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Hawaii wants you to stop using U-Hauls as rental cars

June 09, 2021
4 min read
Hawaii wants you to stop using U-Hauls as rental cars
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As travel continues to come back, there's a rental car shortage in many popular destinations — including the state of Hawaii. According to the state's Tourism Authority, "Hawaii's rental car fleet decreased 40% during the pandemic." Now that more people are booking trips to the islands again, that's resulted in a shortage of cars and soaring prices.

Of course, that also means travelers have resorted to some ...unique... methods of getting around. Some travelers have rented U-Haul vans or trucks from home improvement stores like Home Depot as a stop-gap, but clearly, that's not an ideal solution.

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Now, the Hawaii Tourism Authority has added more resources to its website for those who need to arrange ground transportation. Travelers are urged to book rental cars as early as possible to increase the chances of having a car upon arrival and are given a warning that the "Hawai‘i Tourism Authority does not condone visitors renting moving trucks and vans for leisure purposes."

It's a fair request — moving trucks and vans are harder to drive, which can be dangerous on many of the winding, cliffside roads you have to take to get to some of Hawaii's most popular spots. Plus, Hawaii residents need to be able to use U-Hauls and other moving vehicles for their intended purposes.

Instead, the tourism authority has teamed up with the Hawaii Visitors and Convention Bureau, the Hawaii Department of Transportation, the governor's office, and local county governments to provide resources for alternate methods of transportation on each island. Additionally, travelers are reminded to check with their hotel or resort for shuttle and tour services when possible.

(Screenshot courtesy of Hawaii Tourism Authority website)

Recommended alternatives include public transportation, taxi services, shuttles, ride-share services and bicycle rentals.

The resources are helpful, and I honestly wish I would have had access to the lists of taxi and shuttle services while I was in Hawaii back in December. I was fortunate to have a rental car (this was before the shortage hit full force), but I might have opted for a tour service to check out certain areas of Maui. Plus, it should save anyone some time trying to research reputable businesses to use during a trip.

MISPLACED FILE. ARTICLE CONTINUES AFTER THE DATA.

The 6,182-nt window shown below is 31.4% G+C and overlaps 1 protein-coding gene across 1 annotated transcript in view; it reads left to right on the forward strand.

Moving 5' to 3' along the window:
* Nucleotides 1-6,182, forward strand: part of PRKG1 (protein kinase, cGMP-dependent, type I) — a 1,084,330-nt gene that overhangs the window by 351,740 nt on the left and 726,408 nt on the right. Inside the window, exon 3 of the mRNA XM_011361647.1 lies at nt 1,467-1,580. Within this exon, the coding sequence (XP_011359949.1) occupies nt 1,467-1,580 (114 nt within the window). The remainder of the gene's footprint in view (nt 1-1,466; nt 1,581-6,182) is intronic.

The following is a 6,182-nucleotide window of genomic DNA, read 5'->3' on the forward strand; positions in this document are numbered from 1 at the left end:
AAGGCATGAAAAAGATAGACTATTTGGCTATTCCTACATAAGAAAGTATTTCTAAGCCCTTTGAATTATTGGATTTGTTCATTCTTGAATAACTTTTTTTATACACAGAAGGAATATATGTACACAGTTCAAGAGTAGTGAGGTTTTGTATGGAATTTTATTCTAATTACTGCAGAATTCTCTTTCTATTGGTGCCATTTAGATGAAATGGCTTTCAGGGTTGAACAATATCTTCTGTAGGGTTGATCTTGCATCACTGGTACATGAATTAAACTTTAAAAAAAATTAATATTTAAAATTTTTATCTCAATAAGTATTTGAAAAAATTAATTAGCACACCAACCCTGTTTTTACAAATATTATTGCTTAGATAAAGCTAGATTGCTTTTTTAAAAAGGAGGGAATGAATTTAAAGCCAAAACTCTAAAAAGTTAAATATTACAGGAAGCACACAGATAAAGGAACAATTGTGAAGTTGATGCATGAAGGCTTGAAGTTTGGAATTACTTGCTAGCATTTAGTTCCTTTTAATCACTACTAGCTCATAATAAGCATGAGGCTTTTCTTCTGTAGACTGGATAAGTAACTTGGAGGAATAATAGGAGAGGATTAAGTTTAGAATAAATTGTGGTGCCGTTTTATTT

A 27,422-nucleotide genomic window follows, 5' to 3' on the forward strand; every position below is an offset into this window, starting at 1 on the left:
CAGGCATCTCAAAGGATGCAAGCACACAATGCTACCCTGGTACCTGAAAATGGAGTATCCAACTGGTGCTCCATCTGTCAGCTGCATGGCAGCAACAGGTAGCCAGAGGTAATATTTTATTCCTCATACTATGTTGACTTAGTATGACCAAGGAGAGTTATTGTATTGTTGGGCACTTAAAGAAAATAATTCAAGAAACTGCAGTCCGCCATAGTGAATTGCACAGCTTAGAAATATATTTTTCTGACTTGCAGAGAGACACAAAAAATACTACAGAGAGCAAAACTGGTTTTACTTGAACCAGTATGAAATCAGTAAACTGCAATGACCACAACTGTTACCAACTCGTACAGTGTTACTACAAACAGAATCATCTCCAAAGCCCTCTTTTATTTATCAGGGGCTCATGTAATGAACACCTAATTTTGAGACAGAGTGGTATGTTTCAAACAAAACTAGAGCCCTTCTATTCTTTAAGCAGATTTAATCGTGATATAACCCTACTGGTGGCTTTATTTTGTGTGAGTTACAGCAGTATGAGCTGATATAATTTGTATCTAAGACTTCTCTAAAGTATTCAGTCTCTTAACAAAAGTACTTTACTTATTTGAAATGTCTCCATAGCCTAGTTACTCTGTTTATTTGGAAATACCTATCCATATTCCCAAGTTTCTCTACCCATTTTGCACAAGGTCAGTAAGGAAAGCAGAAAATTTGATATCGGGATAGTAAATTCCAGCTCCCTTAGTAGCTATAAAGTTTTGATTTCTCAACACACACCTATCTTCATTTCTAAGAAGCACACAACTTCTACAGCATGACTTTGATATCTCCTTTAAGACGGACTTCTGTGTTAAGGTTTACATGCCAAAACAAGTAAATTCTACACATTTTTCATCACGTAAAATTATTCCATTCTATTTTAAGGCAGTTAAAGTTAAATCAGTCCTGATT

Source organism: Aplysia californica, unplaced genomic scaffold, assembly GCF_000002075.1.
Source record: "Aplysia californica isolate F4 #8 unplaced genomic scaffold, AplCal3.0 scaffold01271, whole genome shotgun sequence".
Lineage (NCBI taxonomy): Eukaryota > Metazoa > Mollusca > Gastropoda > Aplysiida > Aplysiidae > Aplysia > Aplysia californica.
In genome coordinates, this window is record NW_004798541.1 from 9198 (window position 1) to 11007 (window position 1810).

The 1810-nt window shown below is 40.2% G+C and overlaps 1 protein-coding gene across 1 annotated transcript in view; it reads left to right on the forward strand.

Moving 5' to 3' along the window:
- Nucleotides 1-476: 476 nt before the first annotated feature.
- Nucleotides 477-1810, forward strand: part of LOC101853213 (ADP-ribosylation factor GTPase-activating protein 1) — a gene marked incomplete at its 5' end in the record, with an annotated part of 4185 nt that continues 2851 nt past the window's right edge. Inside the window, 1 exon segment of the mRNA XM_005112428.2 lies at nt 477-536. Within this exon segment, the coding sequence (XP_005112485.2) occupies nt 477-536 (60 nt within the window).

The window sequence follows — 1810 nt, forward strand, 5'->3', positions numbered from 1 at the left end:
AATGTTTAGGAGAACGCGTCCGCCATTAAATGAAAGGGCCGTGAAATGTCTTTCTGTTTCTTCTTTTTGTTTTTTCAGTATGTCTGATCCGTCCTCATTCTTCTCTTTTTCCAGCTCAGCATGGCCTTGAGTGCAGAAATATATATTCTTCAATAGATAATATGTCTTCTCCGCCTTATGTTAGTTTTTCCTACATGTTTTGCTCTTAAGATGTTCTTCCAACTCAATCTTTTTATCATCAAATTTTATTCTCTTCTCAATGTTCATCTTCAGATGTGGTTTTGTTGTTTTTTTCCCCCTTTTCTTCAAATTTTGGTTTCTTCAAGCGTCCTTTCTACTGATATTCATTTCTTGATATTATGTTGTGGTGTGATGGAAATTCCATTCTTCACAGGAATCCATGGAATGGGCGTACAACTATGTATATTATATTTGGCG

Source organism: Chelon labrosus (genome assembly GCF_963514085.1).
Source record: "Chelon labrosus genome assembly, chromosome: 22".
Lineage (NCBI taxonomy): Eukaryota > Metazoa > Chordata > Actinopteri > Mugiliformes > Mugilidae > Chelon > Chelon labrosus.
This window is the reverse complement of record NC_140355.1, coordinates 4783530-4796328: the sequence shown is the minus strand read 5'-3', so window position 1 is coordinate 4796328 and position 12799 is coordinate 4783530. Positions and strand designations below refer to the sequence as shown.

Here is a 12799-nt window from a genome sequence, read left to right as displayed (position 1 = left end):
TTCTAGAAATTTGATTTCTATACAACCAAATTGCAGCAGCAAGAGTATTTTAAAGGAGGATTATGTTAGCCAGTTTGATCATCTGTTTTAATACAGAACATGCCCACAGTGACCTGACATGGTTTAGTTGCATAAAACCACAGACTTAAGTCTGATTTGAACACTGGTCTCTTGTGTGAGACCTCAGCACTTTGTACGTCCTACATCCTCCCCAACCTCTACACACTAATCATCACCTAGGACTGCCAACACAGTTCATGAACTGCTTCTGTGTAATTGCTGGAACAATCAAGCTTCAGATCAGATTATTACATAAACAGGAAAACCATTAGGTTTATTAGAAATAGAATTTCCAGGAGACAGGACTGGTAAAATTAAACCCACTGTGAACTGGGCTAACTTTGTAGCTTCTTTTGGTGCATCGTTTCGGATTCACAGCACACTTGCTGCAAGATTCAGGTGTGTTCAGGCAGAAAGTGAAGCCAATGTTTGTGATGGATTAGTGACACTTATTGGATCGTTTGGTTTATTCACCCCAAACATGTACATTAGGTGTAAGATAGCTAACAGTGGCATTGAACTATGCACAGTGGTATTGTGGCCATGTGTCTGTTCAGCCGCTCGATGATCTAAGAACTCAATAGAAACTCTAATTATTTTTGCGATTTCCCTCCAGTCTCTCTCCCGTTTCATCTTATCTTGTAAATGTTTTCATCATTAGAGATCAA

Related: Hawaii outlines full reopening plans, including dropping all travel and capacity restrictions

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Another alternative listed across the islands is Holoholo, a locally-owned ride-share company. Did you know Hawaii had its own ride-share service? I didn't either. And with Uber prices soaring and Lyft availability sometimes spotty, it's a welcome third option for getting around when you don't have a rental car (or simply don't want to drive).

Holoholo partners with organizations in the communities it serves to promote programs to "help our keiki (children) and their ‘ohana' (families), adults getting through adverse environments, the 'kūpuna' (elderly), and the arts." And the company offers a Green service that matches riders with eco-friendly vehicles to reduce carbon emissions by at least 25%. Next time I'm in Hawaii, I will definitely be trying out Holoholo instead of going with Uber or Lyft.

(Photo by Darren Murph / The Points Guy)

The Hawaii Tourism Authority is also supporting two development programs (one in Kauai and one in Maui) to add additional shuttle services that will give tourists even more options for getting around those islands. This won't necessarily help you on a trip booked for next month, but it is a move toward long-term transportation solutions on the islands.

Personal cars are typically the easiest way to get around, but with a rental car shortage and high prices, it may not always be an option. And while renting U-Hauls and other moving vehicles is an alternative that other travelers have found useful in the interim, it's understandable that destinations would want to avoid travelers using those types of rentals for leisure purposes — they are generally harder to drive, typically have higher emissions and are needed for local residents and business owners.

While we all wait for the rental car shortage to pass, the Hawaii Tourism Authority is hoping visitors to the Aloha State will choose one of the alternate modes of transportation listed on its website when rental cars are unavailable. Not only are they safer alternatives, but you can also support local Hawaii businesses (such as Holoholo) that provide a more eco-friendly service.

Editorial disclaimer: Opinions expressed here are the author’s alone, not those of any bank, credit card issuer, airline or hotel chain, and have not been reviewed, approved or otherwise endorsed by any of these entities.